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WE'RE HERE FOR YOU 24/7. SUICIDE PREVENTION AND 2-1-1/ Youth Crisis Mobile Response:
How To Talk About Suicide

How to Talk about Suicide

If you’re a reporter wanting to know about safe messaging for reporting on suicide, check out these helpful guidelines.

For everyone else, it’s important to acknowledge the fact that talking about suicide is the best way to prevent it from happening. Our words are our most valuable assets when someone we love is in crisis. Through a caring conversation, we can show someone they are not alone, they are loved, and there is hope.

The fact that talking about suicide is endlessly helpful doesn’t mean it’s not still difficult to do. A lot of us are nervous about talking to a loved one about suicide because we’re frightened we might say the wrong thing. We want to ease your fears. Below are some tips for talking about suicide with the people in your life.

Be Aware of Suicide Warning Signs

It’s important to be aware of the warning signs of suicide so you can tell that someone is hurting. If we can recognize warning signs early on, a person might not ever reach the point where they view suicide as their only option.

Some common warning signs are:

  • Hopelessness
  • Rage, anger, seeking revenge
  • Acting reckless or engaging in risky activities, seemingly without thinking
  • Feeling trapped—like there’s no way out
  • Increasing alcohol or drug use
  • Withdrawing from friends, family or society
  • Anxiety, agitation, being unable to sleep, or sleeping all the time
  • Dramatic mood changes
  • No reason for living; no sense of purpose in life

Though all warning signs should be taken seriously, some are more concerning than others.

If someone is exhibiting the following warning signs, emergency steps (like calling 9-1-1) should be taken:

  • Someone threatening to hurt or kill themselves
  • Someone looking for ways to kill themselves: seeking access to pills, weapons, or other means
  • Someone talking or writing about death, dying, or suicide

Ask the Question

If a person in your life is showing suicide warning signs, ask them if they are thinking about suicide.

You can be indirect: 

“Do you ever wish you could go to sleep and never wake up?”

Or you can be very direct: 

“Are you thinking about suicide?”

We’ve found that it helps to use the warning signs to explain the reason you are asking. For example, “You haven’t been hanging out with the family as much; I heard you crying in your room the other night; and yesterday you told me you just couldn’t take it anymore. I’m worried about you – are you thinking about suicide?”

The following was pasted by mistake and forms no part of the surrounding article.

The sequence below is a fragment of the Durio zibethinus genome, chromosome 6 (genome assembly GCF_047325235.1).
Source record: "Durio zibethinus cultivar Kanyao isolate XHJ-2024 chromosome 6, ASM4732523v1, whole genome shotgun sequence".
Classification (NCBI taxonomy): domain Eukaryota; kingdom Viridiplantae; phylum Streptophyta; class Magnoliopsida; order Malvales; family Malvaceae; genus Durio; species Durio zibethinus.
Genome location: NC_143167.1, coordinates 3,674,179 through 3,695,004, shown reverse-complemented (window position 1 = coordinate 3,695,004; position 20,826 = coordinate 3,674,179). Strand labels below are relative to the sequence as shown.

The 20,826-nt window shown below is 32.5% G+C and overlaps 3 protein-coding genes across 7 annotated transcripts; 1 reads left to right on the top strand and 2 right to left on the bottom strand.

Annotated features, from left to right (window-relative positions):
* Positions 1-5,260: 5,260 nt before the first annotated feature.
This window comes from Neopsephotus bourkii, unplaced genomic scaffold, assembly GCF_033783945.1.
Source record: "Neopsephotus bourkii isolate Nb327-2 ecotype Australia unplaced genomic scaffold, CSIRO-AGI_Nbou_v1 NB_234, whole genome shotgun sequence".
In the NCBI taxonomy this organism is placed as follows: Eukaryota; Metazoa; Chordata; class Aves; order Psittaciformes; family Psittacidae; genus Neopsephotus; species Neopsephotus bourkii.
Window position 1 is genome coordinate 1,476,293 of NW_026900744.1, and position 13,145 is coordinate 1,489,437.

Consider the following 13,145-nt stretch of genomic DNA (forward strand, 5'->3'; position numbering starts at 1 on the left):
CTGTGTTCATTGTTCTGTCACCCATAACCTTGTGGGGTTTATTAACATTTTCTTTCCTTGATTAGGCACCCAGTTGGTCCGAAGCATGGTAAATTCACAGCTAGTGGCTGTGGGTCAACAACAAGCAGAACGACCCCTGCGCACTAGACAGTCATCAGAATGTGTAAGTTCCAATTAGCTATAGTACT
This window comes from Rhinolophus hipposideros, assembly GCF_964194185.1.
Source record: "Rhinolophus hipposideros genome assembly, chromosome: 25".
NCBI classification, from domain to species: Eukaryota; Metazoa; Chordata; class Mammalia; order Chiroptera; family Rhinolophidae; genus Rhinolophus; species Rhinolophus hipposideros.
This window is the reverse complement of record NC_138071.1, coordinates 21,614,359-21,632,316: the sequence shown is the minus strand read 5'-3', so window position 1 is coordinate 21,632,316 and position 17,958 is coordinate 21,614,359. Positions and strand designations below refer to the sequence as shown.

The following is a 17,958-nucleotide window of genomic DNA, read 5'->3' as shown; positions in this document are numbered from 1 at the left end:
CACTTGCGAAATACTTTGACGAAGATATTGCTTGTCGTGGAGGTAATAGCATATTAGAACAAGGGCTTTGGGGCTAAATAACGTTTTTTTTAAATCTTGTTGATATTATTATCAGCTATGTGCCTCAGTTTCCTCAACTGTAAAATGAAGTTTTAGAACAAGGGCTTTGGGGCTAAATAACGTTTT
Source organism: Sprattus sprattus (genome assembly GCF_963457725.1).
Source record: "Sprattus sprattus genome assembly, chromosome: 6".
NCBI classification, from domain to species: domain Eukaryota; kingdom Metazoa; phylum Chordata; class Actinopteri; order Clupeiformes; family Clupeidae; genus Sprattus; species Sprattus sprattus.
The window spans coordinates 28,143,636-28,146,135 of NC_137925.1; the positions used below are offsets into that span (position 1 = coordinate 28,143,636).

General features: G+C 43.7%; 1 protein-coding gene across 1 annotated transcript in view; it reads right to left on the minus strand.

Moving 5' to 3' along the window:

In this example, you show care and concern, attentiveness, and openness. When asking about suicide, we want to ask in a way that encourages openness and honesty, but ultimately, it’s important to find a way that feels comfortable to you.

Listen to What They Have to Say

After we’ve asked and the person says they are thinking about suicide, one of the best responses is simply: 

“Tell me what’s going on.”

The key to listening is that you do not need to fix a problem, offer advice, or take away their pain; all you need to do is hear them.

One of the best ways to be an active listener is to use reflection:

“I can see you’re really sad.” 
“I hear you saying no one understands.” 
“It sounds like you’re overwhelmed.”

Here are some other great tips for listening:

  • Listen without judgement 
  • Listen with compassion 
  • Avoid giving advice 
  • Offer hope 
  • Encourage him or her to get help 
  • Allow him or her to be understand

Tell Someone (Get Help)

Our final step is to tell – this step is all about safety.

Help the person get to safety, whether that’s calling the Lifeline (1-800-273-8255), taking them to a hospital, or simply saying you are available next time they need to talk. Make sure they know what help is available and that they have access to it.

If you’re unsure about what help is available in your area, call 2-1-1 and trained call specialists can help you find crisis centers, counseling centers and even support groups for you or the person you’re trying to help.

Also, remember to follow-up. Checking in with people you’ve talked to about suicide can show them they matter and people care about their well-being.


As a final step, practice good self-care. Talking about suicide is difficult and we all need to set healthy boundaries and take good care of ourselves. If you’re interested in learning more in-depth tools for helping to prevent suicide, check out our education and outreach programs.